Many more single elderly people will require housing within reach of main services in the future. Cities and towns will play a big role. Inventing new housing ideas to help single people feel less isolated and closer to support is critical to social cohesion. Ensuring family-friendly cities is, too.

New factors can influence behaviour. For example, commuting becomes less popular as traffic congestion grows. Some working mothers are opting in favour of cities to avoid long-distance commuting and loss of child contact. City centres become more attractive to some childless households as they become more numerous; resistance to building in the countryside grows as more green fields disappear; rebuilding inner neighbourhoods becomes more attractive to the private sector under positive urban management. Household behaviour is already responding to some of these signals, as John Prescott's own response to environmental pressures illustrates.

Shrinking household size makes many of the houses and flats we saw standing empty potentially attractive to new households as long as overall environmental security, back-up services and neighbourhood management are provided.

Policing our cities

To win popular support for a return to cities in the face of deep insecurity and long-run decay, more is required than marketing, regeneration and a change in attitude. A prerequisite is a new approach to policing.

One of the reasons for behavioural breakdown is the unequal policing of areas. Weak enforcement highlights this. Over decades, the police increasingly withdrew into patrol cars and central offices. On the other hand, the police are expected to broker the ills of society without clear rules. In a democracy we want it both ways--freedom to choose how we live and freedom from the consequences.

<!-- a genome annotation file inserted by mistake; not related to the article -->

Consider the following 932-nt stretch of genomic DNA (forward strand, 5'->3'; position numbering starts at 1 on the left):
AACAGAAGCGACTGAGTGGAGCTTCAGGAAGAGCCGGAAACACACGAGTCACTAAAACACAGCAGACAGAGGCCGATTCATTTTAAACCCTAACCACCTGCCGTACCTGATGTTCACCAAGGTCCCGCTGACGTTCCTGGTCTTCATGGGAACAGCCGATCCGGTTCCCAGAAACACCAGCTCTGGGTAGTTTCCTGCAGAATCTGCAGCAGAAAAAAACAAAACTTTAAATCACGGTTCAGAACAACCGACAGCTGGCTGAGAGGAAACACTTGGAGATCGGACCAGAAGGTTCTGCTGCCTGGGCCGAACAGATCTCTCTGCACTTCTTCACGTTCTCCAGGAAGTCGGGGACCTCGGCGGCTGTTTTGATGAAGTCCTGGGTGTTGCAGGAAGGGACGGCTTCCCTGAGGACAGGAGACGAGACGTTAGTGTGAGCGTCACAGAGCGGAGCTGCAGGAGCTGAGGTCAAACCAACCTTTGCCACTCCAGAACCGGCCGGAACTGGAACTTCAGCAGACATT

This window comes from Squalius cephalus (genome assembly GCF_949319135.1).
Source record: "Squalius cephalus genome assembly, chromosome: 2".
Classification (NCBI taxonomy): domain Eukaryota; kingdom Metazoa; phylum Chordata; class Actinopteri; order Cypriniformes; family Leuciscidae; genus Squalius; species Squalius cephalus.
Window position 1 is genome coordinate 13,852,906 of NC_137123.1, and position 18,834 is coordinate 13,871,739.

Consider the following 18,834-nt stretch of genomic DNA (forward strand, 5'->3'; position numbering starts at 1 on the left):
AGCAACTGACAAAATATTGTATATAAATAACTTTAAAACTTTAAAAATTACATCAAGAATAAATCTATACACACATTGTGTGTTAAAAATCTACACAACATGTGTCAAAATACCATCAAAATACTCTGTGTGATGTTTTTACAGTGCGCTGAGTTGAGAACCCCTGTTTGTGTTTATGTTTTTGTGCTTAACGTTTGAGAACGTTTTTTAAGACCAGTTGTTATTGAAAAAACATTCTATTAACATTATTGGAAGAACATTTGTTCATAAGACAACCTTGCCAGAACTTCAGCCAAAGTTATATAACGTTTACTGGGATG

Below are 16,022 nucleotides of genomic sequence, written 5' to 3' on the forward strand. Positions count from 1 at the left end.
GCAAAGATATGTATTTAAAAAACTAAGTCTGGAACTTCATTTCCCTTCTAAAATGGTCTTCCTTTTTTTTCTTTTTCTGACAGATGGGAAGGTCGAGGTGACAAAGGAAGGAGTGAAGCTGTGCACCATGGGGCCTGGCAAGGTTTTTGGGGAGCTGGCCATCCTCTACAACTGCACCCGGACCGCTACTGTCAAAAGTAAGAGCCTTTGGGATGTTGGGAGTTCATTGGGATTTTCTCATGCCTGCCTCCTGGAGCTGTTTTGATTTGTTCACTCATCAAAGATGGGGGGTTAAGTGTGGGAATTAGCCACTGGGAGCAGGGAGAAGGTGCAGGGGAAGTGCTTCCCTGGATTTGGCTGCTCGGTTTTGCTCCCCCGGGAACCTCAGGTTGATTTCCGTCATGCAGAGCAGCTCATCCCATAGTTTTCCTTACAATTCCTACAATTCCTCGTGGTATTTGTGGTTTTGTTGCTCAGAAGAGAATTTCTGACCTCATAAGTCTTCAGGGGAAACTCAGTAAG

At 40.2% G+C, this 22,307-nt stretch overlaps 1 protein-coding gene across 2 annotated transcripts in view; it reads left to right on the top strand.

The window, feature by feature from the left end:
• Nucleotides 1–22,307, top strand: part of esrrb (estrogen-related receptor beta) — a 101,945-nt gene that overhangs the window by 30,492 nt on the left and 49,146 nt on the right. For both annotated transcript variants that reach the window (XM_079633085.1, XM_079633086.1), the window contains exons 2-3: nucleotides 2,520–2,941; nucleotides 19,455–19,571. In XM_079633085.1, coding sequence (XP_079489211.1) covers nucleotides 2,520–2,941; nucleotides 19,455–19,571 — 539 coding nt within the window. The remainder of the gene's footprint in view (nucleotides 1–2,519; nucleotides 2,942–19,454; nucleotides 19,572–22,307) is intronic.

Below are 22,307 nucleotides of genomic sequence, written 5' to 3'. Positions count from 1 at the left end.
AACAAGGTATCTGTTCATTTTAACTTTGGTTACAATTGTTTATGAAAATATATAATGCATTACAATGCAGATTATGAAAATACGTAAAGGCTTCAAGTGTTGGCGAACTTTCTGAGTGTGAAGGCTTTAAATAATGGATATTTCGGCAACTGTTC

Gradually, it is becoming clear that many levels of control by many agencies make for more peaceful communities. Strict enforcement, clear visibility on the streets, constant links with parents, co-operation with other authority figures, a swift response from local organisational bases and immediate action over small transgressions can stem a rising tide of more serious crime. These measures help to create a climate of confidence and security that reinforces people's willingness to step in.

Crucially, positive or proactive policing encourages positive community behaviour. Many liberals dislike the notion of intensive policing. But, in cities of strangers--which is the essential nature of modern city neighbourhoods--the brokering of law and order by recognised authority figures is a prerequisite for community safety and stability.

Policing difficult neighbourhoods carries many risks and requires skill, continuity and consistency. Young people, particularly young men, react with hostility and aggression to police intervention after they have been allowed to develop law-breaking habits. However, they tend to respect clear rules that allow them the right to be out and about within the bounds of civic responsibility. This is where crowded streets, mixed uses, high density and strong policing can work together. They give youths the right to roam and gather as they have always done, without threatening community safety.

There are many models of security, guarding, policing and community safety that work. Often, they apply to small areas for a limited time period. It is a question of applying widely and continually across city neighbourhoods what is known to work. The resources currently spent on crime-chasing and paper-pushing must be converted into crime prevention through street policing.

Many US cities have cut their violent crime by adopting a visible street presence and action against "incivilities." Our much smaller crime problems are certainly more manageable. Making urban dwellers feel comfortable and not alone is an absolute key to regeneration.


This is an edited extract from The Slow Death of Great Cities? Urban Abandonment and Urban Renaissance, by Anne Power and Katharine Mumford, Joseph Rowntree Foundation by YPS, 1999.